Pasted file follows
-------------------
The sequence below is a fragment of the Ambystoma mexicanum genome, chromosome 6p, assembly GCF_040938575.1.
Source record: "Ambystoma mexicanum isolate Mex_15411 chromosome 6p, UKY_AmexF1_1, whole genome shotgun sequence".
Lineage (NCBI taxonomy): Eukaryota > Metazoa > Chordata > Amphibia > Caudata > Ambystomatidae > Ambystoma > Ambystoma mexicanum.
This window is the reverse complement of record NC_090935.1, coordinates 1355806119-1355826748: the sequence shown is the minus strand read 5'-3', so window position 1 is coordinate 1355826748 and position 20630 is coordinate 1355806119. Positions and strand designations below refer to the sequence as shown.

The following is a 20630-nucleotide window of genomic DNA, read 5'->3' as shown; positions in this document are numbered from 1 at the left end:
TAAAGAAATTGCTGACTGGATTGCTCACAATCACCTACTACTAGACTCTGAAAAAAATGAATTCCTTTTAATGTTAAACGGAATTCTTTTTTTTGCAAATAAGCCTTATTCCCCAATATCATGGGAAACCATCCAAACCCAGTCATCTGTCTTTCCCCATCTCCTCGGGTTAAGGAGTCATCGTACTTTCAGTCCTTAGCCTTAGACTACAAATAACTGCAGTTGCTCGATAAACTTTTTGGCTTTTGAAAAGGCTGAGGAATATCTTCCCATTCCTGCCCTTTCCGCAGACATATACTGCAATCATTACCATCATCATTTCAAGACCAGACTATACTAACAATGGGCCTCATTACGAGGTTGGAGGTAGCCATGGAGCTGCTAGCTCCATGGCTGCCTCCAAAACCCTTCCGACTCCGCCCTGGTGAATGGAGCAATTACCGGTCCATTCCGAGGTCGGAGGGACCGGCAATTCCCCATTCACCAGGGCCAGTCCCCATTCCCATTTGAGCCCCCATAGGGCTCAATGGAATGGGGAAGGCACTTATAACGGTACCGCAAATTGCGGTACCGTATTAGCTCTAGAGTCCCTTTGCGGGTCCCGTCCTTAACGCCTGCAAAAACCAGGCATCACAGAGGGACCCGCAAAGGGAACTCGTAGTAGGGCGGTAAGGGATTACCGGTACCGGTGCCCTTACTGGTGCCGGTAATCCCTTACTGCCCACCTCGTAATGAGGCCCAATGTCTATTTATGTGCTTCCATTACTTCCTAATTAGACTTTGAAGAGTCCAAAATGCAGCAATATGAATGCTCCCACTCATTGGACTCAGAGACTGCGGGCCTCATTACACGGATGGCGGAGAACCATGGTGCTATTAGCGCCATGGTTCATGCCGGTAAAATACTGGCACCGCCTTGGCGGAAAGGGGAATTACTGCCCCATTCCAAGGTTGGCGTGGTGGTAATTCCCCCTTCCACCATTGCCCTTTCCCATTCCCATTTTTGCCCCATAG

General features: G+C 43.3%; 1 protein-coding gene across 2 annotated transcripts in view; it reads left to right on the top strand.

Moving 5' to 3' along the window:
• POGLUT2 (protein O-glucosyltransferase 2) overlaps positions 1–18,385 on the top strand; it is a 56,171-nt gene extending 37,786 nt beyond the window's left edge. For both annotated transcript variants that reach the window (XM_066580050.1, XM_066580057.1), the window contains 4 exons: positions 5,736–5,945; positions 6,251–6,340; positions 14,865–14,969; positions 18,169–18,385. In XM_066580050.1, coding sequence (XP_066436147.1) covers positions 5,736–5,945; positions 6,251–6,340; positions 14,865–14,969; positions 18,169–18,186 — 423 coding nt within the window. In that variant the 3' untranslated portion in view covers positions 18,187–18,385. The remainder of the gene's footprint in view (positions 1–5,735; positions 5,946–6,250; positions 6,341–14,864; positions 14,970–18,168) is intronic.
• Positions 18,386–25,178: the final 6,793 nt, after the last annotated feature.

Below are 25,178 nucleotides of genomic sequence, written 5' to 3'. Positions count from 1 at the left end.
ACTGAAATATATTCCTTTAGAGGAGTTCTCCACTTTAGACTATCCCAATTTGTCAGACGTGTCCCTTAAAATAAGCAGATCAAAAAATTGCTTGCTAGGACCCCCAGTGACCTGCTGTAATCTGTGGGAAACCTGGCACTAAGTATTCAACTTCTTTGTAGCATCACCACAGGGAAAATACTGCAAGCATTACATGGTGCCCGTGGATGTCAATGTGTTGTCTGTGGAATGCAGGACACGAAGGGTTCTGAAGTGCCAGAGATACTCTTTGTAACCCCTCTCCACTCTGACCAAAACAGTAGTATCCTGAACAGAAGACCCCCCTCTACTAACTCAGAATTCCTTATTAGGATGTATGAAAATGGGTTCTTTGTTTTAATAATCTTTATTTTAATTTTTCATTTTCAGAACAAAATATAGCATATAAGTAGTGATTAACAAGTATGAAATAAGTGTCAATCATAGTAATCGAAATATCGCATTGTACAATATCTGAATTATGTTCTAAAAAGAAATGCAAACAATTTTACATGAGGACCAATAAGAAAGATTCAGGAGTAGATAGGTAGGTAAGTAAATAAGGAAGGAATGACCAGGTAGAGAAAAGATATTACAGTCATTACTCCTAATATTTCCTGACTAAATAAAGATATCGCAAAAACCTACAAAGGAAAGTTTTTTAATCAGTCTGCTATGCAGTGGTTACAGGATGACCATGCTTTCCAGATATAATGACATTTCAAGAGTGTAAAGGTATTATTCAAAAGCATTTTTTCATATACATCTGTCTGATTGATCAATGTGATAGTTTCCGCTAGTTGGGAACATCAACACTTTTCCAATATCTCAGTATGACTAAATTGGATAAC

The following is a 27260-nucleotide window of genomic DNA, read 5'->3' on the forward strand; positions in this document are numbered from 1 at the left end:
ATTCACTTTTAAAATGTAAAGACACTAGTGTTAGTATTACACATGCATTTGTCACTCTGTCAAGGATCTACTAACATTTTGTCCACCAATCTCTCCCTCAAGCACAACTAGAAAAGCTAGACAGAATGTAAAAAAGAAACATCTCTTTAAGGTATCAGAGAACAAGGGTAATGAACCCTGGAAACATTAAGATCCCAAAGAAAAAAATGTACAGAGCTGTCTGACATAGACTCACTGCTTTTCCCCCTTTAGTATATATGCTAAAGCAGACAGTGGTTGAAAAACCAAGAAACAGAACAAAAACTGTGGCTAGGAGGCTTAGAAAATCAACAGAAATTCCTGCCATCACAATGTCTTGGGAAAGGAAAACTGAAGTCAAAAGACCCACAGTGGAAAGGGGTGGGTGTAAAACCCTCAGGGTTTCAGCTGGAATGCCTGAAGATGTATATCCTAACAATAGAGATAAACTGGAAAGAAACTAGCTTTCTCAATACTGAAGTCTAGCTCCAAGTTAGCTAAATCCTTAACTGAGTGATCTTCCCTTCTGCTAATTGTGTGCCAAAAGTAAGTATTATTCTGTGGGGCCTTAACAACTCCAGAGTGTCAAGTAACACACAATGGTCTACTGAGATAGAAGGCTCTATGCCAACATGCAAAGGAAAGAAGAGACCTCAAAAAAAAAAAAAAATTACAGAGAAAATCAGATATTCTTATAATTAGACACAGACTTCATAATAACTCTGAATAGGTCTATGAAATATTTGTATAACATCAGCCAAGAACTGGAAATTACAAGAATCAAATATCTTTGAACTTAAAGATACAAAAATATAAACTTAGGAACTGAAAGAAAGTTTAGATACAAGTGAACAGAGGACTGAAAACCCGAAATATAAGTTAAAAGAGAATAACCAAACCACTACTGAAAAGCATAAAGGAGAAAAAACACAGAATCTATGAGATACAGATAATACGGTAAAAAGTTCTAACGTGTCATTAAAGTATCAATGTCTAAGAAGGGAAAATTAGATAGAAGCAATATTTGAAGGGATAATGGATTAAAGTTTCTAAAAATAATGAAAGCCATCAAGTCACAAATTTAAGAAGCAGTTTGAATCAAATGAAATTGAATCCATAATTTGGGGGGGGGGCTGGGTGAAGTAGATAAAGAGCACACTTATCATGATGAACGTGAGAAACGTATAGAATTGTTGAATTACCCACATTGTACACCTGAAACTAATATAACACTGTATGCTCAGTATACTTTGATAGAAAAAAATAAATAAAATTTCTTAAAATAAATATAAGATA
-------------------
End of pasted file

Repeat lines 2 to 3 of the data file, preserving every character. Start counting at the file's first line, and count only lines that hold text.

Source record: "Ambystoma mexicanum isolate Mex_15411 chromosome 6p, UKY_AmexF1_1, whole genome shotgun sequence".
Lineage (NCBI taxonomy): Eukaryota > Metazoa > Chordata > Amphibia > Caudata > Ambystomatidae > Ambystoma > Ambystoma mexicanum.